Add some zest to your salad and try this Caesar Salad Recipe with Lemon-Grilled Chicken.
The Artist, the Cook, and the Gardener (Andrews McMeel Publishing, 2013), by Maryjo Koch, is a lavishly illustrated, sumptuous collection of recipes celebrating the enduring connection between art, cooking, and gardening. Divided into four chapters and inspired by the seasons, artists, cooks, and gardeners alike will find tips, recipes, and painting projects centered on seasonal food pairings. The excerpt below comes from the section “Salads: The Spring Garden.”
You can buy this book from the GRIT store: The Artist, the Cook, and the Gardener.
When my parents were on their honeymoon in Mexico in 1932, they discovered a restaurant that served the most delicious salad. My mom, who was a very good cook, asked the chef-restaurateur, Caesar Cardini, for the recipe, which he graciously gave. For years to come, my mom made this salad for us when we were growing up, and I have continued making it for my own family and students using this recipe. Caesar Salad, named after its creator, has become very popular and can be found in hundreds of cookbooks and restaurants with many variations. The only modification I have made since first making it is the substitution of mayonnaise for raw eggs in the dressing. I also add grilled chicken or pepper-crusted smokes salmon to make it a main-course salad.
1 large head romaine lettuce, leaves separated
3 tablespoons butter
3 tablespoons extra-virgin olive oil
3 cups sourdough French bread, crusts removed, cut into 1/2-inch cubes
2 large cloves garlic, minced
6 tablespoons olive oil
4 large cloves garlic, crushed in a garlic press
2 teaspoons minced fresh thyme leaves
1 1/4 teaspoons fine sea salt
1/2 teaspoon freshly ground black pepper
Zest of 1 lemon
2 whole boneless, skinless chicken breasts, split into 4 halves (about 1 3/4 pounds)
2 tablespoons mayonnaise
3 tablespoons fresh lemon juice
Zest of one lemon
1 tablespoon Dijon mustard
1 tablespoon Worcestershire sauce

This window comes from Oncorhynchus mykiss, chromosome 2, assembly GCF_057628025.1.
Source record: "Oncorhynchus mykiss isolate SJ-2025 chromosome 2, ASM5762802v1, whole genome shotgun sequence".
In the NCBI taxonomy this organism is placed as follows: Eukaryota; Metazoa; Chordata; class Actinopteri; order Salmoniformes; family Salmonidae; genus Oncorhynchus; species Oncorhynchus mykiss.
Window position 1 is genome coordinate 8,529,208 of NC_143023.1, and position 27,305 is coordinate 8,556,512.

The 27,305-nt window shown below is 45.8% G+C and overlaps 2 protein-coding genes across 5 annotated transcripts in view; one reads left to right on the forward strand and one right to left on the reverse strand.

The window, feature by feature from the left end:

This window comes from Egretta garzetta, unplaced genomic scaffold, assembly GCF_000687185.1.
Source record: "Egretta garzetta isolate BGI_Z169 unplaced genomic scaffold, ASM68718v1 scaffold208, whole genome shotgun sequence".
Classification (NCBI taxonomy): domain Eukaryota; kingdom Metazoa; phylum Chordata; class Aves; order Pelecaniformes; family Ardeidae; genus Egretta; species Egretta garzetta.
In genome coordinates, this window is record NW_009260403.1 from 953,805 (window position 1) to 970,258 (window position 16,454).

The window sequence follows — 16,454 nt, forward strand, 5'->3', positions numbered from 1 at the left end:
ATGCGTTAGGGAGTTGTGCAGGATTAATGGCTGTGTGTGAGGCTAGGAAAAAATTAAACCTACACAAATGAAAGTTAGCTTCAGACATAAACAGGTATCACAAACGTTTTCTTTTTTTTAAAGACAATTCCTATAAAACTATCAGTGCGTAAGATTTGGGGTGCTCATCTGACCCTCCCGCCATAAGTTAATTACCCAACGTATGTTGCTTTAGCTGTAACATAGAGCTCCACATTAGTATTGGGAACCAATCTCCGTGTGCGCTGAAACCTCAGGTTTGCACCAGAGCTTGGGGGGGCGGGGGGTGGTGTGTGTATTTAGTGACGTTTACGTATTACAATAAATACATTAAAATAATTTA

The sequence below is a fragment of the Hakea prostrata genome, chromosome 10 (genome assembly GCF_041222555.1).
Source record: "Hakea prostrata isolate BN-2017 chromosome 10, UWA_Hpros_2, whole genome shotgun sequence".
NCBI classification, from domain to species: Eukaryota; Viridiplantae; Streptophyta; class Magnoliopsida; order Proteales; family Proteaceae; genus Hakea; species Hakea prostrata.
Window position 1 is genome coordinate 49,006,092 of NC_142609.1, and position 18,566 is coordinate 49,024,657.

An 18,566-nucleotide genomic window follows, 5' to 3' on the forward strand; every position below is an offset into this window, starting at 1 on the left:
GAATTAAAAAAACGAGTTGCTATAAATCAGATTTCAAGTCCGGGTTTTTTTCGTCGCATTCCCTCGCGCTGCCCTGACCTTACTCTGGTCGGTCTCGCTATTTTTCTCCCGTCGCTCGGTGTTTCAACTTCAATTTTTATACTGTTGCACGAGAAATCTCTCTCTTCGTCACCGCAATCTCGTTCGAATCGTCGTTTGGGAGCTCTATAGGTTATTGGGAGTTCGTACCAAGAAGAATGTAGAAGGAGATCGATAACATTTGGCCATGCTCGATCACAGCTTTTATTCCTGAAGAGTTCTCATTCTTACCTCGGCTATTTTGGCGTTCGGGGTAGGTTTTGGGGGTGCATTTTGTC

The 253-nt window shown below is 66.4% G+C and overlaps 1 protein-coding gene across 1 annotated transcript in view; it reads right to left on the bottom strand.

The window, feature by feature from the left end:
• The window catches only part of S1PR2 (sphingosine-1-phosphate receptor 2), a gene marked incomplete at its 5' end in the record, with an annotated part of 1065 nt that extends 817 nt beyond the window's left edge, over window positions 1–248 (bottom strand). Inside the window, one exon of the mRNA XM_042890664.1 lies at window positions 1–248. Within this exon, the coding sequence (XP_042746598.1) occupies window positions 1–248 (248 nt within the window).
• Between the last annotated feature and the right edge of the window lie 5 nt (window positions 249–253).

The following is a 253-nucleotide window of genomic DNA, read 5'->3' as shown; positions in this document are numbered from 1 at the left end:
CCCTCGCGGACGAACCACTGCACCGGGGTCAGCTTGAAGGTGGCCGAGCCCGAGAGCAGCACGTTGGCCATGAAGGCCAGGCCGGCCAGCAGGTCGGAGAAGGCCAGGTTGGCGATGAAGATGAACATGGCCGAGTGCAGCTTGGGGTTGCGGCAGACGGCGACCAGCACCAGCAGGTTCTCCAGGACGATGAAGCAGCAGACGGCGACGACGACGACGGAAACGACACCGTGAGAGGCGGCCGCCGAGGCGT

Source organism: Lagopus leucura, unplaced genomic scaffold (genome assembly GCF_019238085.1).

1/2 cup extra-virgin olive oil
1 clove garlic, crushed
4 anchovy fillets, drained and finely chopped
1/2 cup freshly grated Parmigiano-Reggiano cheese
Wash the lettuce and spin in a salad spinner or pat dry with a towel. Roll loosely in a dry dishtowel and place into a large plastic bag and refrigerate for several hours to crisp.
To make the croutons, heat the butter and oil in a large skillet over medium-high heat. Add the bread cubes and cook, tossing constantly, for 10 minutes or until golden brown. Remove the pan from the burner. Add the garlic, tossing constantly, for 1 to 2 minutes. Remove croutons from the pan and let cool.
To make the chicken, combine all the ingredients except the chicken in a 1-gallon zippertop bag or a large bowl. Add the chicken breasts and massage the marinade into the chicken with your hands. Seal the bag or, if using a bowl, cover bowl with plastic wrap. Marinate the chicken in the refrigerator for at least 4 hours or up to12 hours. Remove from refrigerator 30 minutes before grilling.
Place a grill pan over high heat. Remove the chicken breasts from the marinade and grill 5 minutes per side or until cooked through. Transfer the chicken from the pan to a cutting board and let cool. Cut each breast crosswise into 1⁄4-inch-thick slices and set them aside.
To make the dressing, in a medium bowl whisk together the mayonnaise, lemon juice and zest, mustard, and Worcestershire sauce until blended. Slowly drizzle in the olive oil while whisking. Stir in the garlic and anchovies and set aside.
To serve, tear the chilled lettuce leaves into bite-size pieces and place them into a large salad bowl. Add the dressing and toss well. Add the chicken slices and Parmesan cheese and gently toss again. Top with croutons and serve immediately, dividing among four individual servings.
This excerpt has been reprinted with permission of The Artist, the Cook, and the Gardener: Recipes Inspired by Painting from the Garden by Maryjo Koch, published by Andrews McMeel Publishing, 2013. Buy this book from our store: The Artist, the Cook, and the Gardener.
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